Life As A Surfer
Avoiding Shark Attacks
Have you ever surfed a sunset session and happen to be the last person in the water? If you have, it can feel a little sketchy. As it gets darker, not being able to see very far, you start noticing there is no one around. There’s no life guard that will save you if, god forbid, something unimaginable happens. You’re not sure if your mind is playing tricks on your because you just caught a glimpse of something moving. Your imagination starts to run wild and that moving objects resembles a dorsal fin. You see them all the time but you're usually not afraid because they're your friendly neighborhood dolphins. Pausing for a second, you remember that sharks like to feed at night. Within one second of consideration, you're frantically paddling back to shore looking for the next wave to ride to the beach.
Encountering a shark is one of the most terrifying experiences any surfer can have and it prevents many people from ever surfing. For the most part, most surfers don't worry too much about shark attacks. It’s common knowledge that the occurrence is so rare, getting struck by lightning is more likely. Dying from a car accident, a dog attack, or an allergic reaction should be more worrisome because, statistically, it is more likely to happen. However, that 1 in a million chance of encountering that deadly predator is enough to deter some people from entering ocean. Non-surfers often refer to sharks as their excuse for not being able to pick up a surfboard for the first time. Perhaps the paranoia of sharks is a great benefit to surf-kind as the crowds could even be worse without it.
According to HowStuffWorks, Professor Jeff Rosenthal from the University of Toronto, says your chances of getting attacked is 1 in 9 million and less than 1 American per year is killed by a shark. In fact, your odds of getting killed by a shark are 1 in 400 million. Over half of all of the world's shark attack takes place on the beaches of Florida. The chances of getting attacked by a shark at a Florida beach are 1 in 430,000 and the odds of getting killed are 1 in 36 million.
This is popular feeding and hunting time for sharks. Also the lack of visibility from the dark makes it easier for them to mistake you for one of their favorite meals.
Warning signs are sometimes posted on beaches where sharks have been sighted. It’s not a good idea to test your fate. Don't ignore the warning signs.
Sharks tend to attack individuals.
These are areas where food and fish flow out into the ocean making it an abundant resource of sharks to feed. Avoid surfing after it rains because this causes the water to be murky. The low visibility will make it more difficult for sharks to determine whether you're fish or human.
Shiny jewelry can resemble the scales of a fish. Bright colors such as yellow and orange and high-contrast attract sharks.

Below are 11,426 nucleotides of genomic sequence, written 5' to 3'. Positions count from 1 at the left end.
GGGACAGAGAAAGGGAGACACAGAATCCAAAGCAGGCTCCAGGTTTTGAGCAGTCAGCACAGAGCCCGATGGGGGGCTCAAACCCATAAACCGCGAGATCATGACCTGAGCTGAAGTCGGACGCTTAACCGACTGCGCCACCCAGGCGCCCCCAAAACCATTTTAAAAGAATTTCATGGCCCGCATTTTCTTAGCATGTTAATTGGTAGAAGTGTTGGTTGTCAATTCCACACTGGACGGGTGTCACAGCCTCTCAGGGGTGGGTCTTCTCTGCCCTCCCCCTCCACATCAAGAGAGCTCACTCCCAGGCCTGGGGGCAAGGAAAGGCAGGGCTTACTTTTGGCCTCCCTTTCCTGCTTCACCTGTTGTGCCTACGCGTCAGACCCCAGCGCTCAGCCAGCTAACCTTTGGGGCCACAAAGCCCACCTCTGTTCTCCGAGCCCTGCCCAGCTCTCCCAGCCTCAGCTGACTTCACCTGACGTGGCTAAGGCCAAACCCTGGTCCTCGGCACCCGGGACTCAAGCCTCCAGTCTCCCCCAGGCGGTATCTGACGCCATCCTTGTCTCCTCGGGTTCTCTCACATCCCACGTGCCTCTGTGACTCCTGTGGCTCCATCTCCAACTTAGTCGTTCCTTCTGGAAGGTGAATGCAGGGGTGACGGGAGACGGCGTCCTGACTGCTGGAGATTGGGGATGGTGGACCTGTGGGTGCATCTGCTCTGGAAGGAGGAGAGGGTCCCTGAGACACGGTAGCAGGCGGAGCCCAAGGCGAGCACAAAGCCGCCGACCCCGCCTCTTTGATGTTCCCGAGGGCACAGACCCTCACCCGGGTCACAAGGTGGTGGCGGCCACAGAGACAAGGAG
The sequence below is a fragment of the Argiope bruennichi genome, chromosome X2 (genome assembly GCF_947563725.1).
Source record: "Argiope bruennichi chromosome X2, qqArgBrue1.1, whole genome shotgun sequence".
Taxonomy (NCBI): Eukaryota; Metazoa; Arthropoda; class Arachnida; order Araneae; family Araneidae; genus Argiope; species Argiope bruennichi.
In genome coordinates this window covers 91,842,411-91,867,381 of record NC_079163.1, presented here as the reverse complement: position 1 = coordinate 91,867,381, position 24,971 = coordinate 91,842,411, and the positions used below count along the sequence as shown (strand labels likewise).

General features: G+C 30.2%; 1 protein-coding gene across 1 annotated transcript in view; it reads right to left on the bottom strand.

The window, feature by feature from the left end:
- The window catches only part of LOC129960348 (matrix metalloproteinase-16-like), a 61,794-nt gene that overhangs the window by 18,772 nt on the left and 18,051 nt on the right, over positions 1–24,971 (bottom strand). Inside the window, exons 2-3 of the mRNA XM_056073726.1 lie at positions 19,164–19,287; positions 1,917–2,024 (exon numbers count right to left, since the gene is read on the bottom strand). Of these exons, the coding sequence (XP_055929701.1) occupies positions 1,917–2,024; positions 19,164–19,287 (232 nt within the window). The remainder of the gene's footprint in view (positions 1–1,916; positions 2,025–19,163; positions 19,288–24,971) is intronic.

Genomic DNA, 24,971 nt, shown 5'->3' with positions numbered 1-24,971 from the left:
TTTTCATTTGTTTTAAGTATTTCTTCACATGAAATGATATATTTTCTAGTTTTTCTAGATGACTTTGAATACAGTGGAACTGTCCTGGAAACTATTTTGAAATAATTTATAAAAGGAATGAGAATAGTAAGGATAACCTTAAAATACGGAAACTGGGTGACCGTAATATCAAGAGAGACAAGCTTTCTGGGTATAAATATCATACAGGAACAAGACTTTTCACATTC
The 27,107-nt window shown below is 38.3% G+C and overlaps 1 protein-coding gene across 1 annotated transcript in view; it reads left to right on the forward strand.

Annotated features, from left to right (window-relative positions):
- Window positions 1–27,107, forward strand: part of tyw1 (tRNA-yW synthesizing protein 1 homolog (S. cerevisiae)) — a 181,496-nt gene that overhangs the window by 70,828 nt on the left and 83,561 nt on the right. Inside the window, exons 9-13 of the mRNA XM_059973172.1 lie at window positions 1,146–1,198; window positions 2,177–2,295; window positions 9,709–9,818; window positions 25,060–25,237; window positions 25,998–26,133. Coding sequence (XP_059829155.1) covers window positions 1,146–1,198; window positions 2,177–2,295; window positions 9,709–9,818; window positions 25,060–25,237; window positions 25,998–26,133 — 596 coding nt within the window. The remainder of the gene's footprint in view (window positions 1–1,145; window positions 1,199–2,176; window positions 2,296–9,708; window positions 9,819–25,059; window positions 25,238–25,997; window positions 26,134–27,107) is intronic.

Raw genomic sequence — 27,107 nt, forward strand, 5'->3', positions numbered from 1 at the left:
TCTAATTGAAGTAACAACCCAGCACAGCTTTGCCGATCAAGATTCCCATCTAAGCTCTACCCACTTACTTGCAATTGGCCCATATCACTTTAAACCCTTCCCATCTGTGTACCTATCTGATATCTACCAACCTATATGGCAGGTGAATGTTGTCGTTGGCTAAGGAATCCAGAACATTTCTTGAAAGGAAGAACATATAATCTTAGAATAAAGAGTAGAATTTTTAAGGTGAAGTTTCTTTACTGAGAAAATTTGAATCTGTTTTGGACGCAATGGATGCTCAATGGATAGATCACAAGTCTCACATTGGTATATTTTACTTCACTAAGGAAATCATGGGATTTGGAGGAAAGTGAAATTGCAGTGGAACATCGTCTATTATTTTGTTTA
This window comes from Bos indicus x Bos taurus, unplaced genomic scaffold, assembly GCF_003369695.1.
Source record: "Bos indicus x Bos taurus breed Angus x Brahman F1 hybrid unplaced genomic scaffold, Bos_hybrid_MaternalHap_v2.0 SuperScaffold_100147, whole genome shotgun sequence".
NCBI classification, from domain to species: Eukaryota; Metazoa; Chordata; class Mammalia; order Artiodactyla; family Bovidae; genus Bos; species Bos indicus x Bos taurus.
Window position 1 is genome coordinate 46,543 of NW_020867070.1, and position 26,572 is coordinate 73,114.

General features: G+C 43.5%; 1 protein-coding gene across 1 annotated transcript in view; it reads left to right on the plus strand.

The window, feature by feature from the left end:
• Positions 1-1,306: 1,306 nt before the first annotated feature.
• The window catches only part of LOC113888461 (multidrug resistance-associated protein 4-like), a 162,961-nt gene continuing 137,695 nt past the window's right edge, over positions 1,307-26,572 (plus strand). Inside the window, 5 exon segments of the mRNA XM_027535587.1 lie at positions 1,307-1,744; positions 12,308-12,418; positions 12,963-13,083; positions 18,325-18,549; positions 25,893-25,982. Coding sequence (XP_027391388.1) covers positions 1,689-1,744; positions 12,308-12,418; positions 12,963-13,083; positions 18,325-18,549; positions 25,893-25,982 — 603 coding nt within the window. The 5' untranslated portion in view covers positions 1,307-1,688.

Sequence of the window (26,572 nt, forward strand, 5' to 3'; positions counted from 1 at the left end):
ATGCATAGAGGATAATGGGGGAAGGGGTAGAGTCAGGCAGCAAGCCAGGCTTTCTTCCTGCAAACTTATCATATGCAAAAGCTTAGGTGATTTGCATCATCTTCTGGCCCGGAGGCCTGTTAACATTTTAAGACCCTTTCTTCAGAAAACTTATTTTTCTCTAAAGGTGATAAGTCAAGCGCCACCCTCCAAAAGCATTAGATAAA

You can potentially be attracting sharks within a one mile radius. In fact, sharks can smell and taste blood from more than a mile away and they can track that scent back to you. If you get cut, get out of the water. If you're a female who is menstruating, avoid getting into the water.
Sharks love to feed on dead animals and you don't want to be near when they're feeding.
Fishermen throw bait into the water which often times can attract sharks. Sewage attracts bait fish which will attract sharks.
Playfully splashing around in water can attract sharks. To them, this resembles a prey in distress. Always stay calm in the water because sharks can sense fear.
Often times these are areas that are ideal conditions for surfing but they are favorite feeding areas for sharks.
Regardless of how epic the waves are, get out of the ocean to surf another day.
This sounds a lot easier said than done but it is really important. Like many predators, shark can sense fear and this will only arouse their senses and attack instincts. You also need to keep cool in order to analyze the few critical seconds that you have to make the right decisions that will save your life. This is not the time to panic. If a shark is approaching, you will not be able to out swim it in open water. Instead, stay still and take the next steps.
Get in a position where you are able to defend your front and sides of your body. Try to avoid using your hands. Use any weapons possible and in your case it’s likely the only thing you have is your surfboard. If possible, use your board as a shield of a barrier from the shark. Strike back at the shark if you can at its most delicate areas such as their eyes, nose or gills.
If it bites into you and drags you underneath water, playing dead will not help. Get as aggressive as you can by clawing at its eyes and gills.
Get out of the water as efficiently as you can. Most sharks who attack surfers think that they're prey. Once they realize that surfers are not their usual high fat meals, they usually let go. In fact, fatal shark attacks are usually due to the injury sustained from the attack and not from getting devoured. It’s critical you get out as quickly as possible and stop the bleeding.
Find a lifeguard or anyone and get immediate medical attention.
Now that you know the facts and these lifesaving tips, get out there, have some fun surfing, and don’t worry about sharks.